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Don't be afraid to care for your car

February 04, 1999

Car careBy Meg H. Partington / Staff Writer

photo: RIC DUGAN / staff photographer




Don't let all the hoses, knobs and assorted dipsticks that greet you under the hood of your vehicle scare you away. There are plenty of basic fix-it projects that you, the average vehicle owner, can do that will not only save time and money, but will teach you more about how your four-wheeled wonder operates.

"I'm a big believer in people doing their own stuff," says Rodney A. Strawderman, automotive instructor at James Rumsey Technical Institute in Hedgesville, W.Va.

[cont. from lifestyle]

With the proper equipment and a little bit of knowledge, you can help keep your car, truck, van or sport utility vehicle in tip-top condition and take pride in doing it yourself. Make sure to check the owner's manual for specifics.

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Don't be lulled into a false sense of security with a newer vehicle dubbed "maintenance-free" by the manufacturer, warns Jerry Spickler, automotive instructor at Washington County Technical High School.

Maintenance-free actually means the vehicle requires less maintenance than its predecessors, but it still needs to have its oil changed, tires inflated and rotated and fluids checked, among other things, he says.

Here are a few basic how-to's:

Checking the oil:




* Before checking your oil, make sure the oil you have for your car is the right kind. The oil cap under the hood should say what type to use - if not, the owner's manual will. On the bottle of oil, look for the American Petroleum Institute (API) rating. You will see letters such as SF, SH, SG or SJ. The "S" shows it's for spark engine vehicles, meaning ones run by gasoline. The letter following the "S" sets a timeline, with "A" being back in the 1950s. If you have a relatively modern car, stay away from an SA rating - that's only good for cars made in the 1950s or 1960s. An SJ rating is generally acceptable for most cars, except very early models. Oil containers marked "CC" are for compression - diesel - engines.

* Make sure the vehicle is on level ground and the engine has cooled for a few minutes.

* Find oil dipstick, pull it out and wipe it clean with paper towel or clean rag.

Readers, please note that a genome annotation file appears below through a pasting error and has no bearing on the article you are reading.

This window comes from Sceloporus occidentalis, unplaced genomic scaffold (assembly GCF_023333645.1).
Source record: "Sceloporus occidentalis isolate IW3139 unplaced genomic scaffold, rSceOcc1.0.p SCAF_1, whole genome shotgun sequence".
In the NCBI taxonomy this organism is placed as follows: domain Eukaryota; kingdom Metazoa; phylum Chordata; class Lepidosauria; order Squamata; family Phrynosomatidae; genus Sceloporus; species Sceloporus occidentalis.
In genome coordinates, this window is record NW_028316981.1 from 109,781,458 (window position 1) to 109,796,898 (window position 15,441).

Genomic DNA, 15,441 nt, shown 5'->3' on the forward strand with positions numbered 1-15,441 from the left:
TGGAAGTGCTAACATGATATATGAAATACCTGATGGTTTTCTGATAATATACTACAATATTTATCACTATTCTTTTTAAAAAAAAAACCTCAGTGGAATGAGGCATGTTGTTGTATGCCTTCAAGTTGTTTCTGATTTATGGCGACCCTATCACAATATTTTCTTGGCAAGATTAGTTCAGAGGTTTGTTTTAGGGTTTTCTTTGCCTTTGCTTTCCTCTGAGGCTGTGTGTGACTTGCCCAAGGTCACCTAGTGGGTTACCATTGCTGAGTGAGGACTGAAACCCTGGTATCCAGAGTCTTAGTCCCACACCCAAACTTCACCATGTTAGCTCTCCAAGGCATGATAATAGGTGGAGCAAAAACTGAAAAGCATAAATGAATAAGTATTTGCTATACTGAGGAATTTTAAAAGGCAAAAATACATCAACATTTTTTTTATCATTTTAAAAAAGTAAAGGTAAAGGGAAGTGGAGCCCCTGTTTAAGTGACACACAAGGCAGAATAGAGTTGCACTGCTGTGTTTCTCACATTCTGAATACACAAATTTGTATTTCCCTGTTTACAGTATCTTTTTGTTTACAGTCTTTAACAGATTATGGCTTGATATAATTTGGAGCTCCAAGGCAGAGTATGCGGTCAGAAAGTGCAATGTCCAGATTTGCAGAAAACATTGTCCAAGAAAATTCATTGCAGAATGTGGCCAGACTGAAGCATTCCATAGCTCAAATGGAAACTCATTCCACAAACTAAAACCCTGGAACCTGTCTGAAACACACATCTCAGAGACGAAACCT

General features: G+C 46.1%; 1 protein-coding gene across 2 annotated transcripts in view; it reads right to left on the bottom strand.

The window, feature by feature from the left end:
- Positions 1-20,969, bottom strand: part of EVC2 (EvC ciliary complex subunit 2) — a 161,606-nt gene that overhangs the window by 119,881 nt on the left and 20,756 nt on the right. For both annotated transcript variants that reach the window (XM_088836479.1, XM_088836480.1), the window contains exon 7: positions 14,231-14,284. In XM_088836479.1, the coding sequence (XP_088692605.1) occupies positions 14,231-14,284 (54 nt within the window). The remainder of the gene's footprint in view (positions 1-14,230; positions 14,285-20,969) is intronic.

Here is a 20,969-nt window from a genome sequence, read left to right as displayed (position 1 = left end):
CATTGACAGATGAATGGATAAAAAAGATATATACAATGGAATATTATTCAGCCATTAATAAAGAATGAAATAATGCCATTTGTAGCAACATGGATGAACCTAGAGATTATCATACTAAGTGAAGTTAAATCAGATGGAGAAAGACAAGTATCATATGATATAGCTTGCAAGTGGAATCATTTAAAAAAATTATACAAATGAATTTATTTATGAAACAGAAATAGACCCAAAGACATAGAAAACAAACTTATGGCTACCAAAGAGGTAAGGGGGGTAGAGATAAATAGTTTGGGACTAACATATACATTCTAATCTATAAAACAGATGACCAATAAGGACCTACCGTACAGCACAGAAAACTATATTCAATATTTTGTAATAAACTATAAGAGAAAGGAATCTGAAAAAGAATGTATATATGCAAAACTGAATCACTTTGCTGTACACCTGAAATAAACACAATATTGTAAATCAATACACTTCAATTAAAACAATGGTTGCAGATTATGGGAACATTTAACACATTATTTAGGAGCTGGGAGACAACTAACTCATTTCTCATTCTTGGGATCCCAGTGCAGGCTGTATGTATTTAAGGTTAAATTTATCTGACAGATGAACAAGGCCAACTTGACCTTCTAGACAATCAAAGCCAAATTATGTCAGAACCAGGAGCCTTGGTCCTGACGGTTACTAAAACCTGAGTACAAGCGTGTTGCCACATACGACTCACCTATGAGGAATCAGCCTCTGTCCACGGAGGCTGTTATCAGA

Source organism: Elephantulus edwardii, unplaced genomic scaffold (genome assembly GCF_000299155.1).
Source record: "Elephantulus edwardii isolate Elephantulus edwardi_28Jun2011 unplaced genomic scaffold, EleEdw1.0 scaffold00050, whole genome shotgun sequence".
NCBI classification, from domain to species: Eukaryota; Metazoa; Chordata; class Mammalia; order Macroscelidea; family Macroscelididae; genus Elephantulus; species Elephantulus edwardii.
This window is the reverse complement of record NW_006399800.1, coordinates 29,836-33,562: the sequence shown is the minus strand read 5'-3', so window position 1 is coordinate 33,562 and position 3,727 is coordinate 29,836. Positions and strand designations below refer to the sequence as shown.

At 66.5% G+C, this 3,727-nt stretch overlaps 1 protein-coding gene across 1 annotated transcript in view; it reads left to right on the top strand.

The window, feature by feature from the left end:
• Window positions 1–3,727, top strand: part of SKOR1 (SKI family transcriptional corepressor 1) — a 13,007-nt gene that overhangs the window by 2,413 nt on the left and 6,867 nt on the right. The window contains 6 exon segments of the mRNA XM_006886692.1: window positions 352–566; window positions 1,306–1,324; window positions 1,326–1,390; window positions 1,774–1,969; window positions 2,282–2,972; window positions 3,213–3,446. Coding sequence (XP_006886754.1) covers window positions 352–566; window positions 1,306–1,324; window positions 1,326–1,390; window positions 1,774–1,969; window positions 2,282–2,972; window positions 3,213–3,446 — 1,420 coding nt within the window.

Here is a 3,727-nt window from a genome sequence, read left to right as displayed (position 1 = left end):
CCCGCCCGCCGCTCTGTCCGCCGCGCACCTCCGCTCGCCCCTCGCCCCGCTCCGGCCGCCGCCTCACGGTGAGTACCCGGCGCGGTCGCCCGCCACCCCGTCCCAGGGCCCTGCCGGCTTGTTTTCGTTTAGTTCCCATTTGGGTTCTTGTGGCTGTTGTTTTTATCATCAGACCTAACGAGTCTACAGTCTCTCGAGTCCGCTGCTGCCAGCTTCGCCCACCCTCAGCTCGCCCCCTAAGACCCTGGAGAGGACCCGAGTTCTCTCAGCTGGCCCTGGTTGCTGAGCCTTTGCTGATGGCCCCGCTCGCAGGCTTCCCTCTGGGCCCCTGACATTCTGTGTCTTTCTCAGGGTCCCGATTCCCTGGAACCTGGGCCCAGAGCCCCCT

* Reinsert dipstick, making sure to push it in all the way, and remove it again.

* The oil on the end should be the color of honey and drippy. If it's clumpy or dark, you need an oil change. Driving with dirty oil can shorten your engine's life span.

* The oil level should be between the line marked "full" and the line marked "low." If it is near or at low, add 1/2 quart of oil.

* After a minute, recheck. If oil level is still low, add another 1/2 quart. When oil level is satisfactory, replace the dipstick.

Note: If you have to add more than a quart of oil at a time, unless you're changing the oil, you may have a leak. There may be a puddle under your car or it may be visible on part of the engine. If so, visit a repair shop.

Changing the oil:




* Park vehicle on level ground

* Raise it up on stands, which average about $20 to $40 for a set of two, or on a ramp. Some vehicles may be easy to slide under without the use of an elevating device.

* Remove drain plug on bottom of oil pan under engine.

* Inspect drain plug seal. If it's metal or plastic and shows any signs of deformity, replace it. If it's paper, replace it during every oil change.

* Drain oil into pan measuring about 20 inches wide that can hold four to five quarts of oil.

* Remove oil filter with oil filter wrench, which looks like a metal strap. Do not use a screwdriver - it could puncture the filter. Some oil may run out when you do this, so have your pan handy.

* Discard old filter. Make sure rubber seal is discarded, too.

* Put engine oil on rubber seal of new filter, then twist filter into place until snug, plus one additional turn.

* Replace drain plug. Don't overtighten.

* Add oil in proper spot under hood. Check owner's manual for type of oil and proper amount.

* Start vehicle and look underneath to make sure there are no leaks.

* Take old oil to a garage that will dispose of it properly or to a dump that has a storage area for oil.

* Change oil about every 3,000 miles.

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